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Forward-looking: Modern lithium-ion rechargeable batteries rely on lithium and other rare earth metals. While they offer an efficient energy source with a longer cycle life, they can also pose environmental concerns and prove challenging to recycle.
Microsoft collaborated with the Department of Energy's Pacific Northwest National Laboratory (PNNL) to discover a novel material that could alleviate the global dependence on lithium in the production of rechargeable batteries. Leveraging AI and the Azure Quantum Elements cloud platform, the Microsoft team significantly expedited the time-consuming research on materials not found in nature.
With Redmond's high-performance computing (HPC) systems, the AI algorithms were able to predict the characteristics of new materials – such as energy, force, stress, electronic band gap, and mechanical properties. Microsoft and PNNL trained the AI models using millions of data points from simulations, resulting in a 1,500 times faster prediction of materials properties compared to traditional density functional theory calculations.
The selection process began with 32.6 million candidate materials and AI algorithms identifying 500,000 predicted stable materials. After screening for functional properties, the pool was further narrowed down to 800 potential candidates. Utilizing "AI-accelerated" simulations to explore dynamic properties like ionic diffusivity, the Microsoft Quantum team narrowed down the selection to 150 materials.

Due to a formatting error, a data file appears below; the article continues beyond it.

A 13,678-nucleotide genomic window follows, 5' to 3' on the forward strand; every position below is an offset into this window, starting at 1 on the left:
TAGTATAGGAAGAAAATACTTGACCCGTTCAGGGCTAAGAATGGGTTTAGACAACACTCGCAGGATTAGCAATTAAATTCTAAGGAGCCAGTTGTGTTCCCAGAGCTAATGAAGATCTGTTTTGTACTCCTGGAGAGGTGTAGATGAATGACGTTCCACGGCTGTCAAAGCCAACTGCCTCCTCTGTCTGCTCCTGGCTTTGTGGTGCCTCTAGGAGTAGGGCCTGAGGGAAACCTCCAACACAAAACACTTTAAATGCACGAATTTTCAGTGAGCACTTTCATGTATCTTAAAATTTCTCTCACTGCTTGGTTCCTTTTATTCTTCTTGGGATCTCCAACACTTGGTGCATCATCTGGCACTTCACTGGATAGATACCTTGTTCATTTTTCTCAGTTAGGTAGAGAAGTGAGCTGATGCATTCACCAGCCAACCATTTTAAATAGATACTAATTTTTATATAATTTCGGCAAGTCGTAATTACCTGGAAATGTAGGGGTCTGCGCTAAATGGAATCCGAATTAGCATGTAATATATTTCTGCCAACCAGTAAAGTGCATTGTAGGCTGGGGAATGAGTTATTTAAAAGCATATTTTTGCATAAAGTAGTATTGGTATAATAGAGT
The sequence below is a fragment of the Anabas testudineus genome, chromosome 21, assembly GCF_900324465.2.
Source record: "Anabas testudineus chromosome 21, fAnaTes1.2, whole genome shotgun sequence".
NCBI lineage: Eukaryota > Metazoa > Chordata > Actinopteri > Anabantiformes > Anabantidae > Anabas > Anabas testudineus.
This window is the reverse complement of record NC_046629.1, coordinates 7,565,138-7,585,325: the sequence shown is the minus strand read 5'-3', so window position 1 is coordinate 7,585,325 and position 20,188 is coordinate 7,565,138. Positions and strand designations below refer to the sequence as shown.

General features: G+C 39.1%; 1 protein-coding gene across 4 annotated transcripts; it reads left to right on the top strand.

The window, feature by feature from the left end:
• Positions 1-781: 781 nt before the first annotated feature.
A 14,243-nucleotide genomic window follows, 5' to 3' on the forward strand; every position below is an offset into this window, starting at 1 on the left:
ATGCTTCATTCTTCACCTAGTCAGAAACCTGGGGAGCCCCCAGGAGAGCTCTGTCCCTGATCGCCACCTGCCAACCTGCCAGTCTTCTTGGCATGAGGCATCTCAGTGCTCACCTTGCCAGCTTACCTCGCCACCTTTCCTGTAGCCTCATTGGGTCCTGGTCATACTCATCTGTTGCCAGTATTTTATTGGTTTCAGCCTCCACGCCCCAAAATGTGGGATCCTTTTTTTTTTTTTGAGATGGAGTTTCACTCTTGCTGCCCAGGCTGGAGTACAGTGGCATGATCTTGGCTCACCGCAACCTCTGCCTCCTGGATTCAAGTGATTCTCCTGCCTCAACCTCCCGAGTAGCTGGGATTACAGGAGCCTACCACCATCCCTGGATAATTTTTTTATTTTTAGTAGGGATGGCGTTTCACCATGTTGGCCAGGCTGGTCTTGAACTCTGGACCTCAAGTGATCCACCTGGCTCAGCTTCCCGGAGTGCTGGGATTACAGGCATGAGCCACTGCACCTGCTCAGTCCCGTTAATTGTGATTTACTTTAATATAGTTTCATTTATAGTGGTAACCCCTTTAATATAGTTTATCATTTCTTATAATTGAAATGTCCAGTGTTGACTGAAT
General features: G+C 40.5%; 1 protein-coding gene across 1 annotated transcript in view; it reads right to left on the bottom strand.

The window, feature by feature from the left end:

With the synergy of AI, the Azure Quantum Elements platform, and established scientific expertise, Microsoft claims that modern technology can condense the next 250 years of chemistry and materials science innovation "into the next 25."
Practical considerations, including novelty, mechanics, and the availability of elements, were then factored in to identify a group of 18 top candidates. Leveraging PNNL's expertise and insights for additional screening parameters, Microsoft researchers pinpointed the final candidate: an electrolyte material that uses approximately 70 percent less lithium than existing li-ion batteries, substituting some lithium with sodium.
The new material has already been synthesized by PNNL, and additional tests are planned to verify its stability and efficiency. Brian Abrahamson, chief digital officer at PNNL, said developing novel batteries is a crucial global challenge. Abrahamson stated that synthesizing and testing materials at a human scale is a labor-intensive and fundamentally limiting process.
With the synergy of AI, the Azure Quantum Elements platform, and established scientific expertise, Microsoft claims that modern technology can condense the next 250 years of chemistry and materials science innovation "into the next 25." According to the Redmond corporation, AI will revolutionize every industry, unlocking a new era of scientific discovery.